The Power of Content for eCommerce and Beyond

Think about the hundreds of millions of web sites out there all competing for a slice of recognition in order to obtain another customer or attract a loyal readership. Where does your business fit in? What components of your eCommerce strategy will help you gain traction on an endless sea of web competitors? There are a lot of SEO tactics that can and should be adopted to acquire more traffic and improve page ranking, and indeed, many of them are vital to a site’s durability given the sheer amount of competition. But look around a bit and you’ll really see a pointed emphasis on content creation and the powerful impact it has on the relevance of a site.

A pliable optimization strategy that includes well-written content can help ensure people make it to the information you’ve published on your site. But once those people arrive will they be engaged, or will they leave because they don’t feel captivated by what they’ve found? If a well-built enterprise eCommerce site is the hook, smart and relevant content is the bait. Plainly stated, good writing paired with relevant information is the flagship of beneficial content as it relates to an SEO strategy.

Personally, I dismiss the notion that just because someone has written a few informative articles they should be positioned as an expert, unless of course they have a PhD on the subject. With that said, quality content that actually captivates a visitor is extremely valuable as it has the potential to increase the stickiness of a web site. I’m pretty sure it’s a good thing when people hang around to peruse your cache of blog posts because they find the content interesting. Not only does that increase the likelihood they’ll come back, chances are they might even tell a friend. A good bit of content that is informative, relevant to your business, and easy to read perhaps won’t earn you the label of expert, but it could turn you into a credible source that’s trusted by your readers [customers] and consistently recognized by the search engines. That translates into good news for traffic and business.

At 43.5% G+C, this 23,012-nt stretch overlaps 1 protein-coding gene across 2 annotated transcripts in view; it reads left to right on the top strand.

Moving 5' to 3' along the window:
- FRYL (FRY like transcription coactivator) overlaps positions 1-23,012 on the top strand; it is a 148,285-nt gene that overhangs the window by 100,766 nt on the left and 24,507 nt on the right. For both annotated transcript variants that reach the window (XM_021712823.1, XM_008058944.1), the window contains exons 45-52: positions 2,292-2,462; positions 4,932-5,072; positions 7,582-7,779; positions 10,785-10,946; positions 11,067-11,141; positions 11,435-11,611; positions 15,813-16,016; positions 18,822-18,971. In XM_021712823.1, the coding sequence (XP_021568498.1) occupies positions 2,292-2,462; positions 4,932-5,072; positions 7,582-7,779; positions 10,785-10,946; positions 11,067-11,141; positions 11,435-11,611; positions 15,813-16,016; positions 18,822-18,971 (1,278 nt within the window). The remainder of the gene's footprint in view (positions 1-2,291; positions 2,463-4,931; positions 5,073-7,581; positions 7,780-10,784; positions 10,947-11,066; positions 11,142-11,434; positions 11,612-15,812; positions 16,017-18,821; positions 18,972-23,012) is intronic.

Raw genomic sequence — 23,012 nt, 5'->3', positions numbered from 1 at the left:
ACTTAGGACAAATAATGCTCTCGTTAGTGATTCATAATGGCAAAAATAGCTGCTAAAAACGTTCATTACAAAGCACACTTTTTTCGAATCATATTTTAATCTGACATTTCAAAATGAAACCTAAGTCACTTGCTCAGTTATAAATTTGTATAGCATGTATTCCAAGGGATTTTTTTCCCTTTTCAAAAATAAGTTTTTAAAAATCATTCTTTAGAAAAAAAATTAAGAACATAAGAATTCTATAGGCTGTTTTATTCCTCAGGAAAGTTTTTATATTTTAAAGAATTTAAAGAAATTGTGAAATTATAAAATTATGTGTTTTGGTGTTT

Fresh content and more of it can also benefit an eCommerce site from day one, and a new site can even get ahead of the curve by not only producing meaningful content, but also by supplementing with a blog. The reason being, more content means more pages for search engines to crawl and then index, and with more relevant content and keyword coverage it’s more likely search engines will start to pay closer attention.

Of course content alone won’t guarantee positive gains when it comes to earning recognition. In talking about relevant content it occasionally goes unsaid that in order to generate impact, the writing needs to be targeted not only at potential clients and customers, but also at search engines. Keyword incorporation, links, meta-tags, formatting, and distribution all serve to support and add strength to the written word. Along the same lines, good content may entice another business to link to specific pages on your site, which again strengthens your credibility when people are looking for products or information, and helps improve your standing with Google, Yahoo and the others.

The use of content in a business strategy has a relatively strong foothold when it comes to making gains in SEO, not just for eCommerce sites, but for anyone competing to get better organic page ranking. But in the broad scope of today’s information sharing craze, content can be created by anyone with access to the Internet. Whether much of it is useful information or not can be a discussion left for another post, but I couldn’t agree more that there’s a stark difference between creating and sharing quality content with a strategy, and just writing content because it’s assumed to be important. The first can be a great benefit, and the other could be rendered useless fodder.

Let me say this post is not an act of self-preservation. Although I’m elated to write about writing, it’s mostly coincidental that someone gets to use such a practical medium to highlight the importance of their work. For that, I consider myself lucky.

So trust me, I’m a writer, and I recommend you to put some emphasis on web page content.

Jared Matkin is a staff writer for HotWax Media with a background in PR, Branding and Marketing. He’s also a light-hearted and an opinionated character who will join other HotWax Media employees and advisers in periodically posting his thoughts on topics ranging from enterprise eCommerce to business and technology.

DATE: Dec 23, 2010
AUTHOR: HotWax Systems
Enterprise eCommerce